The evaporation cup method was used to measure the resistance of fabric to moisture vapour as per BS 7209. The fabric was sealed over a cylindrical cup containing distilled water and the rate of evaporation was measured under standard atmospheric conditions. The moisture vapour resistance was calculated in grams of water passing through square metre of fabric in 24 hours.
3 Results and Discussion
3.1 Tensile Properties
The tensile properties of suiting fabrics are shown in Table 2. The EM (tensile strain) value indicates low-stress extensibility and is related to crimp removal process during tensile loading. It is the factor affecting fabric tailorability and seam slippage. Higher value of EM provides wearing comfort but creates problem during stitching and steam pressing. It is observed that for the fabric with higher polyester content, the extensibility is lower. This may be attributed to the higher initial modulus and bending rigidity of polyester fibre. Matsudania and Kawabata
 have explained the tensile deformation of the fabrics in two steps. In first step, the crimps are stretched without any mechanical restriction and the removal of crimp depends upon the inter-yarn contact area. When the fabric is stretched, initially the tensile force is supported by the bending rigidity of the bent yarn. In the second step, the crimp interchange phenomenon takes place and the bending rigidity plays an important role in the tensile deformation. Hence, the compact structure of fabric having higher polyester content combined with the higher bending rigidity of polyester results in the decrease in extensibility with the increase in polyester content. Very high values of tensile strain in warp direction (EM1) generates problem in sewing and seam pressing due to distortion of fabrics during sewing. The tensile strain in weft direction (EM2) is also crucial for good tailorability and comfort. For all the fabric samples, EM1 is higher than EM2. The twill woven fabric is having higher EM values as compared to plain fabrics. This is because of more mobility of the yarns in a twill fabric due to less crossover points. The linearity of tensile property (LT) is indicative of wearing comfort. Lower values of LT give higher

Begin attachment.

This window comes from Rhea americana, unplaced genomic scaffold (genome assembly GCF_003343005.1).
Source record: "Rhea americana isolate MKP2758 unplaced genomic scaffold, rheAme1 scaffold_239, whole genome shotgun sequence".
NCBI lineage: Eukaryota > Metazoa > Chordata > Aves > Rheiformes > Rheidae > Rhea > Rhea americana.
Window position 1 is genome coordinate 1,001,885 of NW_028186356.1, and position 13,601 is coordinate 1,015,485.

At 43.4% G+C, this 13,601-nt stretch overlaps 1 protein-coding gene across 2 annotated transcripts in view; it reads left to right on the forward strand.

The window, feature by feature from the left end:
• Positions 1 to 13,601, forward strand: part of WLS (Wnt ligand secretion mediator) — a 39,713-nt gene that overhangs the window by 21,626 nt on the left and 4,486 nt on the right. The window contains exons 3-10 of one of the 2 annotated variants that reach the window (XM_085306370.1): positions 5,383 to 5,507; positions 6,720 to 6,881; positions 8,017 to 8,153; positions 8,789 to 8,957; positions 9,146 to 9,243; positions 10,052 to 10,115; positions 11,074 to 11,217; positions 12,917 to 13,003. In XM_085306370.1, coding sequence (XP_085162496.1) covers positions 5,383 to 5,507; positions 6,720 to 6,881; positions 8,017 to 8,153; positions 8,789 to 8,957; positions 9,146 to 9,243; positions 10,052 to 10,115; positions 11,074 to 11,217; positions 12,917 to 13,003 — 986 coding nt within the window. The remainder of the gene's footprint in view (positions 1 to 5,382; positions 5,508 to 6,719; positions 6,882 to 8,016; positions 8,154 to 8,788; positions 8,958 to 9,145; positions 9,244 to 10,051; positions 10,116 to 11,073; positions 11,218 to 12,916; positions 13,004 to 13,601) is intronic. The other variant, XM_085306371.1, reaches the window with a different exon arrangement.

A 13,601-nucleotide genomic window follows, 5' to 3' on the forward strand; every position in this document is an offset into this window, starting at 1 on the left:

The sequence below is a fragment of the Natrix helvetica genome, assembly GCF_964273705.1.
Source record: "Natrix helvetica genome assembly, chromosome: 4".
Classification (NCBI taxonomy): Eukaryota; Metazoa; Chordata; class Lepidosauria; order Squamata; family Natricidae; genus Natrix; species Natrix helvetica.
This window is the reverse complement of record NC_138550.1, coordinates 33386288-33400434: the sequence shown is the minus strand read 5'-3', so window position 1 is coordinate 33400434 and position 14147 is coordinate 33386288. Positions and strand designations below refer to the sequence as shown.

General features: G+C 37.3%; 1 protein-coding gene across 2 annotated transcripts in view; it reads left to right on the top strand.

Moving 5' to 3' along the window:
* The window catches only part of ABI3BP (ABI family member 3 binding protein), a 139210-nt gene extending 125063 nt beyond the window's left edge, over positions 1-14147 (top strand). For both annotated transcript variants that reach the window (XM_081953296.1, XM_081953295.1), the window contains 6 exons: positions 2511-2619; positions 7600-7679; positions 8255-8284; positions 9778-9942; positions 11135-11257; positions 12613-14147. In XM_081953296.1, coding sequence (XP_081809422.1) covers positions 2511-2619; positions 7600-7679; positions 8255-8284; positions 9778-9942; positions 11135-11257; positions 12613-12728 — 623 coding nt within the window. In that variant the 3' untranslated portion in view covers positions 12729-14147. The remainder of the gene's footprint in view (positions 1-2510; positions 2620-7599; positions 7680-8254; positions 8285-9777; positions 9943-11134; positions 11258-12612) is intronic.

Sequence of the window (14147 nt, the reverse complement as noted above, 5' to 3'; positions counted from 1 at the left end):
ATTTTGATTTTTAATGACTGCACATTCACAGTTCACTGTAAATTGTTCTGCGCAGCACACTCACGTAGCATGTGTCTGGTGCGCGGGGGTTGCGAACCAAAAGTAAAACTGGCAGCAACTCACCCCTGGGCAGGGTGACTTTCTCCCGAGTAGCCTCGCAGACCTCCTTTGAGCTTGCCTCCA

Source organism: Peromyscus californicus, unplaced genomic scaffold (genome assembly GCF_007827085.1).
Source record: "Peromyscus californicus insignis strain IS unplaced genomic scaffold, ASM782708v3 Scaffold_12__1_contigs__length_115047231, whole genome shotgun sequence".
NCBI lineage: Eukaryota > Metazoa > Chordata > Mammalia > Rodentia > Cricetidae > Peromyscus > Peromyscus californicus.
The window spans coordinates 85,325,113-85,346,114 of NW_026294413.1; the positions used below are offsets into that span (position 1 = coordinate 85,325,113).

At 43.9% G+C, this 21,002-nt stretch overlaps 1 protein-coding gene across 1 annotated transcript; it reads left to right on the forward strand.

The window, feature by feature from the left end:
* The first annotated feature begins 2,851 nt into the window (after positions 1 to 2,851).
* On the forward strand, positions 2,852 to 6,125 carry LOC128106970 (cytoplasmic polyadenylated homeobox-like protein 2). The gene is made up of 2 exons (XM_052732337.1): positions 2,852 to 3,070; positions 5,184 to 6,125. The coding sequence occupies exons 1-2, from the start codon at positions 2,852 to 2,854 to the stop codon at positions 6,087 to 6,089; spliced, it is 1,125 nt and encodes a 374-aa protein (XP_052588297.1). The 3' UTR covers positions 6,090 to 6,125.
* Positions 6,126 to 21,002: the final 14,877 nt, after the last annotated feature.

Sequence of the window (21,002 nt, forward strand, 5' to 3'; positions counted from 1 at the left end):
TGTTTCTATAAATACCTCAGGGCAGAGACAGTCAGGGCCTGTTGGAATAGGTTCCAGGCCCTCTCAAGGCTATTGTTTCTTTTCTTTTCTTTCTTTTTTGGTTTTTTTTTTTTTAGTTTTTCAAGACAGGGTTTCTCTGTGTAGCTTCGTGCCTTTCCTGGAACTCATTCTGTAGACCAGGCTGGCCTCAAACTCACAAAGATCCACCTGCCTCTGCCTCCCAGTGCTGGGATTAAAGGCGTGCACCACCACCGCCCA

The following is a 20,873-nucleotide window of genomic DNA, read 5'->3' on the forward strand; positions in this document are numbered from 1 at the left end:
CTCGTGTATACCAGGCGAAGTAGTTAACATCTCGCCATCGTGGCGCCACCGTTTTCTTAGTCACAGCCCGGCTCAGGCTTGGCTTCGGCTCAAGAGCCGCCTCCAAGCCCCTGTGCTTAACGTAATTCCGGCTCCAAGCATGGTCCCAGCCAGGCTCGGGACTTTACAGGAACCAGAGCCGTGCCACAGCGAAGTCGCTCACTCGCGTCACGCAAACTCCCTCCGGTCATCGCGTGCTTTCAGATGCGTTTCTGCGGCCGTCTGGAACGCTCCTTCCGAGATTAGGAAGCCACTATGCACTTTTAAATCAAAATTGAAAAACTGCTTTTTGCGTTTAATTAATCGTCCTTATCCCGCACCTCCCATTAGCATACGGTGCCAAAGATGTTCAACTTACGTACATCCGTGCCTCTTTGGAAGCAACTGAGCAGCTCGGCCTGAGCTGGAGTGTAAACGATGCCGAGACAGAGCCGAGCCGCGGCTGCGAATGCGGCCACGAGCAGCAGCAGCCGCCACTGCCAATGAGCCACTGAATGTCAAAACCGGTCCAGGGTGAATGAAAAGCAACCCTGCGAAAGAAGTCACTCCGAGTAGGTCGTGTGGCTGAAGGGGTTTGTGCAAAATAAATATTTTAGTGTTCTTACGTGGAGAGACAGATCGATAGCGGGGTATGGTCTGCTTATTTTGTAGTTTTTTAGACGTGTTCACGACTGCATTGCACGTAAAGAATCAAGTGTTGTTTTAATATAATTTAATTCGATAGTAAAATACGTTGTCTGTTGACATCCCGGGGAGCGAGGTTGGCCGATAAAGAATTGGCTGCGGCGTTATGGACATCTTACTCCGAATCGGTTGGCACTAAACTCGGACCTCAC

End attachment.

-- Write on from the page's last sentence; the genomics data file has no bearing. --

Table 1—Fabric constructional parameters [Ends/cm 20, warp linear density 30 tex, and weft linear density 60/2 tex] Sample code Fabric (P/V) Weave Picks/cm S1 50:50 Plain 18 S2 30:70 Plain 18 S3 50:50 Plain 16 S4 30:70 Plain 16 S5 50:50 Plain 14 S6 30:70 Plain 14 S7 50:50 Twill 18 S8 30:70 Twill 18 S9 50:50 Twill 16 S10 30:70 Twill 16 S11 50:50 Twill 14 S12 30:70 Twill 14 P – Polyester and V – Viscose.
124 fabric extensibility in initial strain range indicating better comfort, but the fabric dimensional stability decreases. It is observed that LT is higher for the fabrics with higher polyester content. The LT values of plain fabric are higher than that of twill fabric; the values are higher in warp direction than in weft direction. The tensile energy (WT) also shows the same trend as the elongation for all the samples. The tensile resilience (RT) indicates recovery after tensile deformation. It has been observed that with the increase in polyester content, the tensile resilience increases. It may be attributed to higher resilience of polyester fibre compared to that of the viscose. The RT values are higher for the fabric with tighter construction (i.e. higher pick density) because of the crimp removal which leads to a better recovery in a tight fabric.